Here's a little example to test it with:
Keep in mind that the WIN32.HLP file is old... If you need all information on all API's, in particular the newer ones, it's probably better to check on the Internet, and / or download the MicroSoft Platform SDK. You should be able to find most (if not all) of this information online as well, on msdn.microsoft.com. If you still want to use .HLP files on Vista, Windows 7, 8 or 10, you will have to download and install winhlp32.exe from MicroSoft. You will be prompted by an error message the first time you try to open a .HLP file, which will then allow you to download the right program.
PureBasic was traditionally a bit lacking in the documentation and tutorials department, but things have improved greatly since 4.00, have a good look at the included help file (F1).
On the PureBasic website you will find a 1200+ page .PDF file called (surprisingly) PureBasic.PDF. I suspect it's the same thing as the onboard help file PureBasic.CHM, but obviously I haven't checked all those 1200 pages :-)
There is some good stuff to be had at purearea.net but be aware, some is in German, and some examples are based on older versions of PureBasic.
Kale was so kind to offer his PureBasic Beginner's Guide for free. It may not be entirely up-to-date with the latest version of PureBasic, but it's a very good source of information. I've added a copy here.
Yet, in my opinion, the ultimate source of wisdom is the PureBasic forum. Feel free to ask stupid questions. I've done that more than enough myself :-) Please note that on the forum there may be a lot of older code floating around, as there were quite a few improvements over time, but its relatively easy to rewrite them.
I guess it's pretty much inspired by JaPBe (which itself was based upon an earlier version of the standard PB editor itself) and though at one time it was rather limited it has become my editor of choice.
To fold or unfold use the plus or minus boxes behind the line number, or use [F4].
In the IDE you can specify what can be folded, this is a great way to be able to fold enumeration or data section blocks! See the menu item File / Preferences / Editor / Folding.
Yeah, the IDE can now format your code 'on the fly', as well as upon your request. Highlight a section of your code and hit [Ctrl] + [I].
When typing code, the IDE will show you 'possibilities', ie. commands, variable names, procedure names, structure members etcetera. What is shown, can be set here: File / Preferences / Editor / AutoComplete.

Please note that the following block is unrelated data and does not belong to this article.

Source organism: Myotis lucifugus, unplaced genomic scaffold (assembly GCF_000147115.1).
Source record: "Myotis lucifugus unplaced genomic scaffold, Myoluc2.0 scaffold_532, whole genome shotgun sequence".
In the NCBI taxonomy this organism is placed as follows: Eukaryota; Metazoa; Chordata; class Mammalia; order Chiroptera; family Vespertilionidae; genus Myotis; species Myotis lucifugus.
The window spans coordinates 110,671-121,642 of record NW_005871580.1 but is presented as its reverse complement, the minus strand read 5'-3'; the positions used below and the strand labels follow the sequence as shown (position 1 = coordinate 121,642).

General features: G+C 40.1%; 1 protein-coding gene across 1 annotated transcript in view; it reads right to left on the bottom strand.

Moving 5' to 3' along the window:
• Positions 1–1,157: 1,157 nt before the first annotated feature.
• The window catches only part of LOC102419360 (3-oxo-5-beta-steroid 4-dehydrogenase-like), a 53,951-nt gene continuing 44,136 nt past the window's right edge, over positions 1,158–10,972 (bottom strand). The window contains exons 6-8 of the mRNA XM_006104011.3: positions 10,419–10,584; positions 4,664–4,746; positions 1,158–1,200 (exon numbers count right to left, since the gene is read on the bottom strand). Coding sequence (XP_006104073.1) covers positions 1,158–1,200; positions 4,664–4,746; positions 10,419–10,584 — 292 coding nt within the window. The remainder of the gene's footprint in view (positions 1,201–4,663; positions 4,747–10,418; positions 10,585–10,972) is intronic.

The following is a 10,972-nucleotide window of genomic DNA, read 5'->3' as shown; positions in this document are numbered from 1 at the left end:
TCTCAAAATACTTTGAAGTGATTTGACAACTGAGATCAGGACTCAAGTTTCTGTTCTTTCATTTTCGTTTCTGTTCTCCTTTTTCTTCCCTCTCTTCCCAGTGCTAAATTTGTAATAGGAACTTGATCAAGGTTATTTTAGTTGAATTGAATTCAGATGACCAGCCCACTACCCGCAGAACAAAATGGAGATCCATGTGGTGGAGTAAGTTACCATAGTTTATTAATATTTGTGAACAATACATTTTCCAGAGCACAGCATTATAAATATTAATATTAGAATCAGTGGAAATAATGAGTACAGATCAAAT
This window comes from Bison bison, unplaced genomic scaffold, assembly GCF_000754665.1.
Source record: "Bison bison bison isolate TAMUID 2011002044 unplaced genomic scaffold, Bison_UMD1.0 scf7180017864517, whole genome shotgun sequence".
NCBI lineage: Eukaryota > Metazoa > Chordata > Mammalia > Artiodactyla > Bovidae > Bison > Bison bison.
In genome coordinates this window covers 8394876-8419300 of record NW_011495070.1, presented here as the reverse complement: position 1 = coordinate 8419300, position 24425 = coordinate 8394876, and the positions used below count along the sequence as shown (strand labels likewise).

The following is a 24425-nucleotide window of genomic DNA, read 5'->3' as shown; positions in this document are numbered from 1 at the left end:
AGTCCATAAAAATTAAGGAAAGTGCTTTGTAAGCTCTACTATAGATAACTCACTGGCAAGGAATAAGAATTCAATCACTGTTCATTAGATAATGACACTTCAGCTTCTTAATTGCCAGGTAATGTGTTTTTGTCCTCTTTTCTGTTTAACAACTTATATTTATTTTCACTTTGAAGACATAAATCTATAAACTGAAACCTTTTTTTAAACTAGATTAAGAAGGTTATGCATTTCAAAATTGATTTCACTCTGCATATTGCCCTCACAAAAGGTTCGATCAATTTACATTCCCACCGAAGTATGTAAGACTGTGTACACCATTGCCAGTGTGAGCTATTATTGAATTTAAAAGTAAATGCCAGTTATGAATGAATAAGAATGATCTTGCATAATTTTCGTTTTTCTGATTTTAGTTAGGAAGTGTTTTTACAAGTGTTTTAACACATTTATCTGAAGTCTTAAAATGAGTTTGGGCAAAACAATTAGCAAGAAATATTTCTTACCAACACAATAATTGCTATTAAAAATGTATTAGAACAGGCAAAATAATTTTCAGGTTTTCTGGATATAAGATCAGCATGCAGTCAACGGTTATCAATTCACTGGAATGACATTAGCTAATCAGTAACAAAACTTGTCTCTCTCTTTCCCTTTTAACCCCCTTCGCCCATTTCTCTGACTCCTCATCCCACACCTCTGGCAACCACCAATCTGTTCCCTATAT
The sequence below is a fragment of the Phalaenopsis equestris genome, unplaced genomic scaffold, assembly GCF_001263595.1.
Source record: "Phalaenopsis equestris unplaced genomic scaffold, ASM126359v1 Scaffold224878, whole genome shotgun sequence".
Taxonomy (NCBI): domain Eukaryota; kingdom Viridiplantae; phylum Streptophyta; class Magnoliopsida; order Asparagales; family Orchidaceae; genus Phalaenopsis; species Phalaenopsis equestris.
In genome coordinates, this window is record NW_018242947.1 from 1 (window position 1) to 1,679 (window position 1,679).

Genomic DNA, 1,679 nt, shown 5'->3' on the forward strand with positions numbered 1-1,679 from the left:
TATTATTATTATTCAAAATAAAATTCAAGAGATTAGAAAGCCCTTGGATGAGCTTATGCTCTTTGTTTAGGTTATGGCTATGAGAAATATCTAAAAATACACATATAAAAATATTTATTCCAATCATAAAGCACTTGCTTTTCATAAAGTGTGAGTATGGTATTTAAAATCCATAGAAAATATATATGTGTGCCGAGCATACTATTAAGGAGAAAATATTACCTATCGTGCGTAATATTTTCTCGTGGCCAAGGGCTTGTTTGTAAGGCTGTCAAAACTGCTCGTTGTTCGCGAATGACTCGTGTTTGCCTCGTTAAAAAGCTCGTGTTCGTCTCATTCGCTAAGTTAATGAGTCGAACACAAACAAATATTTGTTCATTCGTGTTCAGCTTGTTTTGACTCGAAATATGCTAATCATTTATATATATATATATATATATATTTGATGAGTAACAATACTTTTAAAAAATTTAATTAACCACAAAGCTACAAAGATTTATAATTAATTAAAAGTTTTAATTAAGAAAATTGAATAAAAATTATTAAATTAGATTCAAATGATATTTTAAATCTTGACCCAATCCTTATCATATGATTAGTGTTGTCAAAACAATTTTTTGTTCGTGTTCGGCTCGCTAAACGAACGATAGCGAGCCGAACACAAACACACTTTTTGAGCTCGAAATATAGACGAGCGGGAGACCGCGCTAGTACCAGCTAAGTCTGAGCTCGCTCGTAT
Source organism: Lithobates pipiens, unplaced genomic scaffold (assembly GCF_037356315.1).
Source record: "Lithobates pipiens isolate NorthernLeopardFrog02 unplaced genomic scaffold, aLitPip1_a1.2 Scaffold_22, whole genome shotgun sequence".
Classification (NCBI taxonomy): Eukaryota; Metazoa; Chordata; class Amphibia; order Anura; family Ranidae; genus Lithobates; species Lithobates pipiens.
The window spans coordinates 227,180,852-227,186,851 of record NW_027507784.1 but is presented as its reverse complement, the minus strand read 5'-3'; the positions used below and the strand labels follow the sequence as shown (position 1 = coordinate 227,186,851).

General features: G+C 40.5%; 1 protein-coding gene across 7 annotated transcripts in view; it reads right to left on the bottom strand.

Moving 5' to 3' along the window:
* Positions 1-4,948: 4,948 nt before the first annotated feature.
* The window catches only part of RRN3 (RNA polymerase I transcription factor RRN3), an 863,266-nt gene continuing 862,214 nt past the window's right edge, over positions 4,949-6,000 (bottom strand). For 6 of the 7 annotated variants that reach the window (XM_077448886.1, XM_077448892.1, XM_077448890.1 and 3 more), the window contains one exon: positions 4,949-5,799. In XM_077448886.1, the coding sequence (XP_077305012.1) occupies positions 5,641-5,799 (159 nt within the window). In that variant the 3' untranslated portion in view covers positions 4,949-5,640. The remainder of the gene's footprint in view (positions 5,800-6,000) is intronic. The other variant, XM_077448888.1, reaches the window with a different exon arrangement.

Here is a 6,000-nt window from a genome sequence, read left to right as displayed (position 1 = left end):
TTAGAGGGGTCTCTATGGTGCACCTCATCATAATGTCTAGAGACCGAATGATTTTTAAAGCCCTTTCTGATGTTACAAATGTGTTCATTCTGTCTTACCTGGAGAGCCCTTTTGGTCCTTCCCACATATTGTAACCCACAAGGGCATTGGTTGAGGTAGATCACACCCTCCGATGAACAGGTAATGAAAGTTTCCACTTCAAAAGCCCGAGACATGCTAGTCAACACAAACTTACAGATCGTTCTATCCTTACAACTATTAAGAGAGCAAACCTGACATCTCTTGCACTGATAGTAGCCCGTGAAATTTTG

I prefer to display everything in the AutoComplete list except for ASM keywords and Interfaces. I also prefer to use [Esc] and [Enter] for escaping and selecting the suggested word. These shortcuts can be set under File / Preferences / General / Shortcuts, where you will find at the bottom of the list the options 'Close the AutoComplete Window' and 'Insert the selected AutoComplete Word'.
Yes! Finally :-) Segments of code can be spread over multiple lines, like this:
x.s = "b" + ; comments are allowedIf a line of code ends on a plus, minus, pipe, And, Xor, Or, then it will be regarded as a multiline statement.
used a different approach, but the two do not bite each other.)
Online syntax check
Sorry GfaBasic users. No such thing.
It seems at one time an online syntax check was in the plans, but it got shelved in favour of other goals.
As of 5.50 (5.40?) PureBasic keeps a copy of old versions of your code in a local database. This is great if you accidentally edited your code, and need to retrace your steps because something broke... (And you know that does happen, don't you?)
You can find this function under File / Session History. The help file did not include any details, but you can configure this function via File / Preferences / Editor / Session History and that helps to explain the mechanism. Of course, Session History is no replacement for backups!
here is an (incomplete) list of PB IDE vs. JaPBe shortcuts... You can change
all the PB IDE shortcuts though. Some functions do not exist in the PB
IDE, others do not exist in jaPBe.
that you can change (almost?) all keyboard shortcuts yourself, go to File
/ Preferences / General / Shortcuts.
The next section is aimed at more experienced programmers that just want to have a peek at PureBasic's features. Because they consider switching over, or have done so already.
If things are unclear consider reading the Primer first.
Most of the regular commands are here. If you've been gone for a long time you might notice that PureBasic does not use line numbers... just kidding, you already knew that :-) If you didn't, better start with the Primer first... (This page is about to get somewhat dense.) I am even considering a 'total beginners guide to basic' but that's not there yet, and may never be...
Okay, some characteristics so you know what you can expect...
Pure compiles top to bottom. In other words, if you want to use something you got to define it first. The following will compile:
; survival guide 1_4_100 code orderAnd this will not compile:
test1() ; can't compile as test1() is not yet defined... unless you tell the compiler that something is coming up by using Declare().
; survival guide 1_4_101 code order
Procedures and functions
Functions and procedures are treated the same way.
Call a procedure :
Procedure test3()Call a procedure (function) and retrieve the return value:
Procedure.l test4() ; tell the compiler what type of variable will be returnedCall a procedure with a value: